Social Media and Mental Health

By Catherine Wachira, PMHNP

Social media carries plenty of enjoyable benefits such as connecting people, providing resources and support groups, as well as advertising. Commonly, people spend hours on social media such as Facebook, Instagram, Snapchat, Twitter, and Messenger. Unfortunately, excessive use of social media can negatively impact mental health and has even been linked to depression and anxiety.

Human beings are meant to be social creatures and need to be socially connected with others in order to thrive. Social connection reduces stress and anxiety while lack of connection can negatively impact mental health. When people spend more time on social media, they have less time for social interaction (Karim et al., 2020). Although being active on social media may allow for some level of socialization, it does not provide the same benefit as interacting with others in person.
Social media can make users feel pressured to portray a certain image that is different from who they truly are with a tendency to conform to what the viewers want to see. When people post images on social media, they at times try to look a certain way to increase their number of likes and followers. This in turn causes the user to continually struggle to fit the stereotype that their viewers are looking for. Some users may fail to recognize that being popular on social media in not equivalent to having high quality social relationships, which are required to protect our mental health. Time spent on social media as well as activity, investment, and addiction correlates with depression, anxiety, and psychological distress.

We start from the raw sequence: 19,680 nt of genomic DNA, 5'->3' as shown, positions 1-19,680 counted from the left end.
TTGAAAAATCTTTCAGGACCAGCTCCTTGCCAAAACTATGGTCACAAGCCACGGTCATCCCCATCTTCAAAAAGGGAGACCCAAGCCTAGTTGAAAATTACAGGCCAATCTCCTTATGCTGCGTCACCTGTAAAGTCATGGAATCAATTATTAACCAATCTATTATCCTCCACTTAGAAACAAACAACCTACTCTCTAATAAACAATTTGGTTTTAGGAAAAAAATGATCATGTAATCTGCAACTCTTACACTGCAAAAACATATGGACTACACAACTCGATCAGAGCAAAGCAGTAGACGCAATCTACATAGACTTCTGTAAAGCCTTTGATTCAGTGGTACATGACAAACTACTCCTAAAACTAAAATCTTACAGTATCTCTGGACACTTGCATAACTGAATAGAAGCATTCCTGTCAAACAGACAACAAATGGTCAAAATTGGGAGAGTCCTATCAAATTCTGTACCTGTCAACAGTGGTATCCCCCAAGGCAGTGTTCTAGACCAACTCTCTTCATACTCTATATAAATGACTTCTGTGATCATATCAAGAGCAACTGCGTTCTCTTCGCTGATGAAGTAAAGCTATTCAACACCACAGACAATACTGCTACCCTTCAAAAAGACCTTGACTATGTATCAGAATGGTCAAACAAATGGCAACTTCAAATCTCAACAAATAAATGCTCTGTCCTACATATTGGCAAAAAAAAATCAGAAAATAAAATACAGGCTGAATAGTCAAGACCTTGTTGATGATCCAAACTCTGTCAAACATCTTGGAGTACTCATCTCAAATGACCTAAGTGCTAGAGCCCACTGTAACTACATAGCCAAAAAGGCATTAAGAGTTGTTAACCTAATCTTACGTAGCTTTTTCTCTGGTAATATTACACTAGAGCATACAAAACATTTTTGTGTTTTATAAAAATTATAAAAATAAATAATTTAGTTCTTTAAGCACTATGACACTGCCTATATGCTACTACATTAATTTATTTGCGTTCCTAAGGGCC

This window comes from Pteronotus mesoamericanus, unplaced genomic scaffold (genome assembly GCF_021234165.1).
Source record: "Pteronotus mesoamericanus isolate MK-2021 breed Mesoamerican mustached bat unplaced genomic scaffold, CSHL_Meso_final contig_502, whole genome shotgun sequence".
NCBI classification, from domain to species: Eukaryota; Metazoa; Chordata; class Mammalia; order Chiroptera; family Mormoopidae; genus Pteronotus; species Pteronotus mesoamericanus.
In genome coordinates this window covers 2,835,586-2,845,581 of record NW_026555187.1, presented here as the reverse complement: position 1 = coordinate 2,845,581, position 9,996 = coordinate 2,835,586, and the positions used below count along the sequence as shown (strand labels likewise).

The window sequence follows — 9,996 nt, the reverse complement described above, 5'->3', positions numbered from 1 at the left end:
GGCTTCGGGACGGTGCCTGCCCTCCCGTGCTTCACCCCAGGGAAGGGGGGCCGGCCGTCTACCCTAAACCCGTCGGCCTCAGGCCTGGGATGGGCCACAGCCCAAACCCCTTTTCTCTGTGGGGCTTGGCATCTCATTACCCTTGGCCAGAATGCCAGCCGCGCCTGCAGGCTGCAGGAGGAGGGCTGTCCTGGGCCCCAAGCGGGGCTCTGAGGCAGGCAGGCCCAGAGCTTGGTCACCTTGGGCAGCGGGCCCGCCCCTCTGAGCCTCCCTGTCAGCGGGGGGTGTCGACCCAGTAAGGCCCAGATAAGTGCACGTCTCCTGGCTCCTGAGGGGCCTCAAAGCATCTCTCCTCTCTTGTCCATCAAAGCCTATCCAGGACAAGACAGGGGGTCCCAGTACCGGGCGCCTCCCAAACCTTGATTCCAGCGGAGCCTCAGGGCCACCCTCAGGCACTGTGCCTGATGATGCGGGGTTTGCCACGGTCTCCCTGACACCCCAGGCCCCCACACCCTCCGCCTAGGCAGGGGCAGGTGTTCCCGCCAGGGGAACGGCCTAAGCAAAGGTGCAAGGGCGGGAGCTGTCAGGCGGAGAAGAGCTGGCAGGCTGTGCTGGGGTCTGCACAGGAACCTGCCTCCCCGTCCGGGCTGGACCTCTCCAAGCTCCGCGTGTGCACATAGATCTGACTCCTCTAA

With the above ideas in mind, one can easily see how adolescents especially can be negatively impacted by excessive social media use. During the time when the personal and social identity are formed, teens might feel pressured to keep checking, commenting, and liking posts from their peers due to the fear of losing their friends. Too keep usage in check, adolescents and even adults should keep social media use to 30 minutes or less. This will in turn free up more time for face-to-face interactions and more time can be spent with friends and family. Futhermore, less time on social media can allow someone to spend more time on physical activity (Keles et al., 2020).
In summary, social media should be used in moderation. Parents should also monitor and regulate social media use by adolescents to ensure the material is appropriate and discourage spending too much time on it.

Keles, B ., McCrae, N., & Grealish, A. (2020) A systematic review: the influence of social media on depression, anxiety and psychological distress in adolescents, International Journal of Adolescence and Youth, 25:1, 79-93, DOI: 10.1080/02673843.2019.1590851
Karim, F., Oyewande, A. A., Abdalla, L. F., Chaudhry Ehsanullah, R., & Khan, S. (2020). Social Media Use and Its Connection to Mental Health: A Systematic Review. Cureus, 12(6), e8627.

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